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Study Shows Wealthy Shopping Cautiously

Affluent customers were making numerous concessions to the economic downturn, from using coupons to being "more practical" in their purchases.

Affluent consumers are being thriftier and are more concerned about U.S. economic recovery than health care reform, according to a new study.

This story first appeared in the September 2, 2009 issue of WWD.  Subscribe Today.

The report by BIGresearch of Columbus, Ohio, based on responses from over 4,000 people last month, showed consumers with household incomes of at least $100,000 or more were making numerous concessions to the economic downturn and were growing impatient with their elected representatives.

“The data is showing that the recession is affecting everyone, regardless of income,” said Pam Goodfellow, senior analyst at BIGresearch. “It’s become more and more chic to save money, and [the affluent] talk about coupons and sales at the country club now.”

Just as many people who were raised during the Great Depression remained thrifty. “Today’s consumers will remember this time, retain some of their shopping strategies and spend accordingly,” Goodfellow predicted.

Among consumers with household incomes of $150,000 or above, 49.5 percent described themselves as being “more practical in their purchases” compared with 31.5 percent of those surveyed two years ago, and 44.2 percent said they were more budget-conscious, up from 25.1 percent in August 2007.

The percentage of respondents saying they only bought apparel on sale moved up slightly, to 15 percent from 13.7 percent, but those saying they made greater use of coupons more than doubled, to 30.8 percent from 15.1 percent. Those who acknowledged they were increasing their purchases of store brand and generic products more than tripled, to 20.1 percent from 6.6 percent two years ago.

Apparel purchasing was more affected among those in the $100,000-to-$149,000 household income category, with 21.4 percent indicating they were only buying clothes on sale, compared with 15.7 percent in August 2007. Forty-seven percent said they were more practical in their purchases, up from 38.5 percent, and 42.6 percent indicated they were more budget-conscious, versus 33.4 percent.

Increased use of coupons was indicated by 29.1 percent of the respondents in the $100,000-to-$149,000 bracket, up from 23.8 percent, and greater reliance on store brand and generic products reached 23.1 percent, up from 15.5 percent two years ago.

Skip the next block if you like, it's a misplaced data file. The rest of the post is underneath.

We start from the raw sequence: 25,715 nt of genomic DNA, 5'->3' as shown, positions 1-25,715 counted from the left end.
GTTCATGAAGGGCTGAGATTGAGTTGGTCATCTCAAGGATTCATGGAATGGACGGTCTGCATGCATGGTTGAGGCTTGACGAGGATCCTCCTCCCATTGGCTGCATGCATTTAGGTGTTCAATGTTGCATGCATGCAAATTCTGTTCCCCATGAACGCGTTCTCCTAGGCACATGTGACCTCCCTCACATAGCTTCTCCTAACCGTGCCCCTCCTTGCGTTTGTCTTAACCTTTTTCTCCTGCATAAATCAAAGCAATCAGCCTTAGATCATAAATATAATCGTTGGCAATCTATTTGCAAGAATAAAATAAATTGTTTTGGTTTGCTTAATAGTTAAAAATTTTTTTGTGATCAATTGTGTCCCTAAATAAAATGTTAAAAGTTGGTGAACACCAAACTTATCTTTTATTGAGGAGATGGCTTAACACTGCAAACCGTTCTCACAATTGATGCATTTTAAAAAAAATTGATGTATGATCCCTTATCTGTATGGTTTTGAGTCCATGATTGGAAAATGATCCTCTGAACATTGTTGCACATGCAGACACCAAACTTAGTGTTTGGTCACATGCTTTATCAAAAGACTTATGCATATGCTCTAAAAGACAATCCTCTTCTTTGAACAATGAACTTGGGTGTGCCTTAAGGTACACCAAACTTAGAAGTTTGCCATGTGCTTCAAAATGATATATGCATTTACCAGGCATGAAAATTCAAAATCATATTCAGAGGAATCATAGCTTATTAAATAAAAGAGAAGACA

More than one-third of the respondents in the $100,000-to-$149,000 bracket — 34 percent — expect to spend less on holiday gifts this year, versus 27.6 percent of the wealthier sample. Just 2.1 percent and 4.8 percent, respectively, expect to spend more.

Asked if they were less wealthy than a year ago, more than half — 54.8 percent — of those in the $100,000-to-$149,000 category answered in the affirmative versus 49.3 percent in the $150,000-and-up group. Twenty-two percent of the higher-income group said they felt wealthier than a year ago versus 11.6 percent of the $100,000-to-$149,000 bracket.

Those sentiments notwithstanding, both groups felt better about the economy than a month or a year ago. Among those with incomes of $150,000 or higher, 38.6 percent felt confident or very confident about the economy last month, versus 29.6 percent in July and 33.7 percent last August. In the $100,0000-to-$149,000 bracket, 35.8 percent felt confident or very confident, up from 27.5 percent in July and 26.9 percent in August 2008.

Despite the more positive attitude about economic conditions, the respondents’ feelings about their personal wealth were reflected in negative attitudes about Washington. Almost three-quarters — 74.9 percent — of consumers in the $100,000-to-$149,000 group said voters have lost their voice in the federal government, versus 66.2 percent of the higher-income group. More than 80 percent of each group — 82.8 percent of the higher income and 83.4 percent of other category — think Congress and President Obama should fix the economy before tackling health care reform. More than half in each group — 56.6 percent and 61.1 percent, respectively — suggested they have doubts about the government’s ability to effectively deal with health care.

Asked about “cap and trade” legislation, 28.3 percent of the higher-income group said it will eliminate jobs and 30.2 percent in the other income category said it will hurt the economy.